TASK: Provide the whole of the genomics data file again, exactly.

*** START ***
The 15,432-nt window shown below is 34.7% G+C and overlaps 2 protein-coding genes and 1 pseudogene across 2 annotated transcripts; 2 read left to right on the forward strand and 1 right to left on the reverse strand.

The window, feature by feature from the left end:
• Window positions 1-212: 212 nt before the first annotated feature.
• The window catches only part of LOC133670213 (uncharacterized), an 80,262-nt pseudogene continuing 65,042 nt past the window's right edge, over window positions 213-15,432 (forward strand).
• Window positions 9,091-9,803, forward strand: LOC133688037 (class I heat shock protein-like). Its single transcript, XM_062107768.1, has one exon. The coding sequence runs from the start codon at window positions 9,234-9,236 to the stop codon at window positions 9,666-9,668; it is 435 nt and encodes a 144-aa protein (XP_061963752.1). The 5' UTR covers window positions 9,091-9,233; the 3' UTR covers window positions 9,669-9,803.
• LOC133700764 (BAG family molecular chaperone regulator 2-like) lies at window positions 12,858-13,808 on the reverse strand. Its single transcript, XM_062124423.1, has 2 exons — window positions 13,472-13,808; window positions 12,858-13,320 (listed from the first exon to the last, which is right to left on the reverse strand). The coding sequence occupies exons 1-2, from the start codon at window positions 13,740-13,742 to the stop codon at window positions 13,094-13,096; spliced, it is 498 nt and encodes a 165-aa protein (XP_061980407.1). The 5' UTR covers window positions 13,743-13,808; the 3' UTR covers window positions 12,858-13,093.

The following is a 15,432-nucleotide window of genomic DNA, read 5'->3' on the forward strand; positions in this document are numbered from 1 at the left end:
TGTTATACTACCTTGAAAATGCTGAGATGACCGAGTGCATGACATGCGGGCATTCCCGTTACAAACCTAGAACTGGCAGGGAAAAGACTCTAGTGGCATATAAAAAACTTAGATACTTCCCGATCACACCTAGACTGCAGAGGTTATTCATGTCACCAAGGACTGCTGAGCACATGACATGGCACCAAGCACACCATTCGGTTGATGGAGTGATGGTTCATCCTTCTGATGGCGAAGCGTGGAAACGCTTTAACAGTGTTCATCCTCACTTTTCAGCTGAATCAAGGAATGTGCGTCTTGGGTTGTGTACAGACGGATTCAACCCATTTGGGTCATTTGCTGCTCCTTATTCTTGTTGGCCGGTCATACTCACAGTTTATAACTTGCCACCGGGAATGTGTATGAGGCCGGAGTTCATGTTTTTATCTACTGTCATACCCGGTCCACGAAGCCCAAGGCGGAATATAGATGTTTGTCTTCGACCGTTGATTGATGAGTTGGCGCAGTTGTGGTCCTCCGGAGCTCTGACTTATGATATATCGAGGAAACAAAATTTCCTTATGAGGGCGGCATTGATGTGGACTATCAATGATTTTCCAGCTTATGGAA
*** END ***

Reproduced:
The 15,432-nt window shown below is 34.7% G+C and overlaps 2 protein-coding genes and 1 pseudogene across 2 annotated transcripts; 2 read left to right on the forward strand and 1 right to left on the reverse strand.

The window, feature by feature from the left end:
• Window positions 1-212: 212 nt before the first annotated feature.
• The window catches only part of LOC133670213 (uncharacterized), an 80,262-nt pseudogene continuing 65,042 nt past the window's right edge, over window positions 213-15,432 (forward strand).
• Window positions 9,091-9,803, forward strand: LOC133688037 (class I heat shock protein-like). Its single transcript, XM_062107768.1, has one exon. The coding sequence runs from the start codon at window positions 9,234-9,236 to the stop codon at window positions 9,666-9,668; it is 435 nt and encodes a 144-aa protein (XP_061963752.1). The 5' UTR covers window positions 9,091-9,233; the 3' UTR covers window positions 9,669-9,803.
• LOC133700764 (BAG family molecular chaperone regulator 2-like) lies at window positions 12,858-13,808 on the reverse strand. Its single transcript, XM_062124423.1, has 2 exons — window positions 13,472-13,808; window positions 12,858-13,320 (listed from the first exon to the last, which is right to left on the reverse strand). The coding sequence occupies exons 1-2, from the start codon at window positions 13,740-13,742 to the stop codon at window positions 13,094-13,096; spliced, it is 498 nt and encodes a 165-aa protein (XP_061980407.1). The 5' UTR covers window positions 13,743-13,808; the 3' UTR covers window positions 12,858-13,093.

The following is a 15,432-nucleotide window of genomic DNA, read 5'->3' on the forward strand; positions in this document are numbered from 1 at the left end:
TGTTATACTACCTTGAAAATGCTGAGATGACCGAGTGCATGACATGCGGGCATTCCCGTTACAAACCTAGAACTGGCAGGGAAAAGACTCTAGTGGCATATAAAAAACTTAGATACTTCCCGATCACACCTAGACTGCAGAGGTTATTCATGTCACCAAGGACTGCTGAGCACATGACATGGCACCAAGCACACCATTCGGTTGATGGAGTGATGGTTCATCCTTCTGATGGCGAAGCGTGGAAACGCTTTAACAGTGTTCATCCTCACTTTTCAGCTGAATCAAGGAATGTGCGTCTTGGGTTGTGTACAGACGGATTCAACCCATTTGGGTCATTTGCTGCTCCTTATTCTTGTTGGCCGGTCATACTCACAGTTTATAACTTGCCACCGGGAATGTGTATGAGGCCGGAGTTCATGTTTTTATCTACTGTCATACCCGGTCCACGAAGCCCAAGGCGGAATATAGATGTTTGTCTTCGACCGTTGATTGATGAGTTGGCGCAGTTGTGGTCCTCCGGAGCTCTGACTTATGATATATCGAGGAAACAAAATTTCCTTATGAGGGCGGCATTGATGTGGACTATCAATGATTTTCCAGCTTATGGAA